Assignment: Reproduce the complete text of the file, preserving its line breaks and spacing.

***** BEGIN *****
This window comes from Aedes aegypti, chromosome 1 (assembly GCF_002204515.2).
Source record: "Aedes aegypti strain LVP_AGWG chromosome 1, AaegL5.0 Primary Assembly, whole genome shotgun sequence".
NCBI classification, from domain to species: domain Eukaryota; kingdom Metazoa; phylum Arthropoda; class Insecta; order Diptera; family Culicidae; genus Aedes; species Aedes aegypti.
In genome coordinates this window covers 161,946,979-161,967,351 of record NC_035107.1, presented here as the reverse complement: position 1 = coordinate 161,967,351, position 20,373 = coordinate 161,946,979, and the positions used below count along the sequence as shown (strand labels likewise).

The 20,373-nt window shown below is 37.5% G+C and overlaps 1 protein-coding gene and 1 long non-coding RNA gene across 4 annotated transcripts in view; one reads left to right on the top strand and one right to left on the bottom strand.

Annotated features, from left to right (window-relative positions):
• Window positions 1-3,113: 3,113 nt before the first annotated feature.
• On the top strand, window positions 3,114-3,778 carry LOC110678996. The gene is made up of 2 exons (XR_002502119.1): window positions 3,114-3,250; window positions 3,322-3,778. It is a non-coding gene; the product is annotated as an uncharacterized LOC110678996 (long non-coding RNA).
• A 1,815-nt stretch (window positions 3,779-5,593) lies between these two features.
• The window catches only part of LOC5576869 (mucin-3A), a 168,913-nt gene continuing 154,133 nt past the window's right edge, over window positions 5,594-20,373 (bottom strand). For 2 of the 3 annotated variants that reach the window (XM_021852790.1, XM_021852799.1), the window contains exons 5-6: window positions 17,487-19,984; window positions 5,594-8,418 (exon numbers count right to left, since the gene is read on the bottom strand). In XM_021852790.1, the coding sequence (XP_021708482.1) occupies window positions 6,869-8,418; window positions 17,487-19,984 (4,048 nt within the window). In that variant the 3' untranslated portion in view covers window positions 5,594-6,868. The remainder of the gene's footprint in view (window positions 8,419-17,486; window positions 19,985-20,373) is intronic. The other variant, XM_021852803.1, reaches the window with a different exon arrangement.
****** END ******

This window comes from Aedes aegypti, chromosome 1 (assembly GCF_002204515.2).
Source record: "Aedes aegypti strain LVP_AGWG chromosome 1, AaegL5.0 Primary Assembly, whole genome shotgun sequence".
NCBI classification, from domain to species: domain Eukaryota; kingdom Metazoa; phylum Arthropoda; class Insecta; order Diptera; family Culicidae; genus Aedes; species Aedes aegypti.
In genome coordinates this window covers 161,946,979-161,967,351 of record NC_035107.1, presented here as the reverse complement: position 1 = coordinate 161,967,351, position 20,373 = coordinate 161,946,979, and the positions used below count along the sequence as shown (strand labels likewise).

The 20,373-nt window shown below is 37.5% G+C and overlaps 1 protein-coding gene and 1 long non-coding RNA gene across 4 annotated transcripts in view; one reads left to right on the top strand and one right to left on the bottom strand.

Annotated features, from left to right (window-relative positions):
• Window positions 1-3,113: 3,113 nt before the first annotated feature.
• On the top strand, window positions 3,114-3,778 carry LOC110678996. The gene is made up of 2 exons (XR_002502119.1): window positions 3,114-3,250; window positions 3,322-3,778. It is a non-coding gene; the product is annotated as an uncharacterized LOC110678996 (long non-coding RNA).
• A 1,815-nt stretch (window positions 3,779-5,593) lies between these two features.
• The window catches only part of LOC5576869 (mucin-3A), a 168,913-nt gene continuing 154,133 nt past the window's right edge, over window positions 5,594-20,373 (bottom strand). For 2 of the 3 annotated variants that reach the window (XM_021852790.1, XM_021852799.1), the window contains exons 5-6: window positions 17,487-19,984; window positions 5,594-8,418 (exon numbers count right to left, since the gene is read on the bottom strand). In XM_021852790.1, the coding sequence (XP_021708482.1) occupies window positions 6,869-8,418; window positions 17,487-19,984 (4,048 nt within the window). In that variant the 3' untranslated portion in view covers window positions 5,594-6,868. The remainder of the gene's footprint in view (window positions 8,419-17,486; window positions 19,985-20,373) is intronic. The other variant, XM_021852803.1, reaches the window with a different exon arrangement.